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The Moderna trial was randomized and double-blinded, which meant some people got the actual COVID-19 vaccine and others received a placebo. No one knew.

Today, trial participants are finding out. Moderna made the decision to unblind the trial because it was simply unethical to keep people in the dark and not able to get the protection so many want and need.

Study participants, like Eduardo Rollox, were happy to sign up for UIC’s Moderna COVID-19 trial. On Thursday, he was even happier as he awaited the call from study leaders beckoning him back to UIC.

“At that visit they are unblinded. If they received placebo, they are getting vaccinated at that visit,” UIC Chief of Infectious Diseases Dr. Richard Novak said.

Bonnie Blue, 68, the first study participant to roll up her sleeve, always thought she got the real deal. It turned out she received the placebo.

But thanks to the unblinding, now she received the vaccine.

“I was excited because I was putting my future, as much as anyone possibly can, I was putting my future and my health in my hands,” Blue said. “This gives us an opportunity to try to protect ourselves so we can fight back, so we can be here for our family and for other people.”

The decision came from Moderna to fully inform study participants as it considered the cost to people who were willing to help advance science in the development of a vaccine to fight to novel coronavirus.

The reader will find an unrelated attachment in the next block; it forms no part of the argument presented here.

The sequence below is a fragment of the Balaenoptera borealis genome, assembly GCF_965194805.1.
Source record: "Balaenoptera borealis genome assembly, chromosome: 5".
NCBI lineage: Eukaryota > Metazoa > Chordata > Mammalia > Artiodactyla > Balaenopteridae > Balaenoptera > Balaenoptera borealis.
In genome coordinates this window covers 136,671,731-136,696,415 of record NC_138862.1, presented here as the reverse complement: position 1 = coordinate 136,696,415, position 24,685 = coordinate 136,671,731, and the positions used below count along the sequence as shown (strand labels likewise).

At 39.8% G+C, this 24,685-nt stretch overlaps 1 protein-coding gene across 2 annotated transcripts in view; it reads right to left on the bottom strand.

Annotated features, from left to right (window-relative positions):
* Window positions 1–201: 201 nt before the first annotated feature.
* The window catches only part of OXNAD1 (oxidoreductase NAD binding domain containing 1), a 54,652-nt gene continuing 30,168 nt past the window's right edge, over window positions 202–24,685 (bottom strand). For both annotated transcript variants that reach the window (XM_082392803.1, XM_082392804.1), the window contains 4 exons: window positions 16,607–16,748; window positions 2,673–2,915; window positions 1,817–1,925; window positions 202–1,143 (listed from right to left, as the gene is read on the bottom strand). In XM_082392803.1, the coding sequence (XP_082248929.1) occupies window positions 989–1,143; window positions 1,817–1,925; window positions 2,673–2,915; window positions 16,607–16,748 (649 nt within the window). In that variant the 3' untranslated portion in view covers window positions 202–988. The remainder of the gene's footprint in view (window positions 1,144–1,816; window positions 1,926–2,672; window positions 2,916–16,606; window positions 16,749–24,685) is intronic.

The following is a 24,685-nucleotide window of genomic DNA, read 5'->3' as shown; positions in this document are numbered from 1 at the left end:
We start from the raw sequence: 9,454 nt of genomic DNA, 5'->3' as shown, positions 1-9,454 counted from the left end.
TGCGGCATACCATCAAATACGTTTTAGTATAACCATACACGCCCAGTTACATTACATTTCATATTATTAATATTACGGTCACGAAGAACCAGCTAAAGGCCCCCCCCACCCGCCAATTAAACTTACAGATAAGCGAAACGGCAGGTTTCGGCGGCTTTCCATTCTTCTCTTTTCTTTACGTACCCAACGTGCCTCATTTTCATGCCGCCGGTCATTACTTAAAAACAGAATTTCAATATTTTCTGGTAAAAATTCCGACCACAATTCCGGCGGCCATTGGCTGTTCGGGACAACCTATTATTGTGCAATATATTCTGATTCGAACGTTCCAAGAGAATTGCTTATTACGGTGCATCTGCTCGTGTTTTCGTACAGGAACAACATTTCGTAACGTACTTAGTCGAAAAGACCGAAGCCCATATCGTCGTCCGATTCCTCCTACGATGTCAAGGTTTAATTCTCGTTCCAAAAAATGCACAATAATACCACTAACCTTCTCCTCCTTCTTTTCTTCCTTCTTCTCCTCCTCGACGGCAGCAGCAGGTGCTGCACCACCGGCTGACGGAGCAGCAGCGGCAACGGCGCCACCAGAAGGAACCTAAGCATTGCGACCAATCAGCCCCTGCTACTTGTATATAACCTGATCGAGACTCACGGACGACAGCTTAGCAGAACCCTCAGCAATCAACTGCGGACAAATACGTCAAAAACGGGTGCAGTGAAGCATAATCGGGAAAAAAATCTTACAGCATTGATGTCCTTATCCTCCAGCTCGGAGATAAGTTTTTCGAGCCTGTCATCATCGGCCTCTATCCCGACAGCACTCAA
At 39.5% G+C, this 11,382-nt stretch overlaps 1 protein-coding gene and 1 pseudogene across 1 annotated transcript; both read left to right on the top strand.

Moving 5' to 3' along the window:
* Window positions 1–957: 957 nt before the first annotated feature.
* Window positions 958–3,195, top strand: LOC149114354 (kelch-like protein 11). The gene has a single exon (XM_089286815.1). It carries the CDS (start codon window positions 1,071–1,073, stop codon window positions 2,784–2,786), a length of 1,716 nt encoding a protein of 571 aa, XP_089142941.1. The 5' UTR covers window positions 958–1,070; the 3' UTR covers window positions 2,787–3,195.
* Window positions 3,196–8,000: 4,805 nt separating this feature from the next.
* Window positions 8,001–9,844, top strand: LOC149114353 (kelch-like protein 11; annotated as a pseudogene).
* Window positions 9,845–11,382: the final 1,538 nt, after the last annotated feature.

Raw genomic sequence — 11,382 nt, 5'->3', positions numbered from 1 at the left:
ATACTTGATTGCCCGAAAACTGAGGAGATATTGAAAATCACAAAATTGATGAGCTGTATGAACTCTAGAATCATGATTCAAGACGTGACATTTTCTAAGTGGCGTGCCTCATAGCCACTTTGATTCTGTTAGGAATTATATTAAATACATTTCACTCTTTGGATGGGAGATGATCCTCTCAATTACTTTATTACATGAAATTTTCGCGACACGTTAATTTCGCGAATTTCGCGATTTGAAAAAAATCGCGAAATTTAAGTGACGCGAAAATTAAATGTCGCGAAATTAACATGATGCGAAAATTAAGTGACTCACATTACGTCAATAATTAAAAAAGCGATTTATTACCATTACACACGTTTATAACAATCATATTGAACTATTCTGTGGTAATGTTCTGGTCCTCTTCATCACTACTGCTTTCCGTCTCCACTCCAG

Once the shot was rapidly discovered, the very people who helped make it possible, might not be able to get the inoculation that has proven to prevent people from getting sick.

“It wouldn’t be ethical to keep people blinded and on placebo knowing that there is an effective vaccine available,” Dr. Novak said.

But in putting study participant’s best interests first, trial data will be compromised.

“It’s a little bit frustrating but we have to temper that with the fact that it’s so exciting we actually have an effective vaccine in such a short time,” Dr. Novak said.

By vaccinating all participants, the study focus will shift to immunity and the duration of efficacy.

“As we’re unblinding people now we are bringing everybody back whether they got placebo or vaccine, and collecting blood samples on them at the time of unblinding because those blood samples will question that question,” Dr. Novak said.

There were 300 Moderna study volunteers at UIC with another 125 at the University of Chicago. By next week, they should all be informed and vaccinated pending supply. Pfizer is expected to unblind its study participants and vaccinate by March.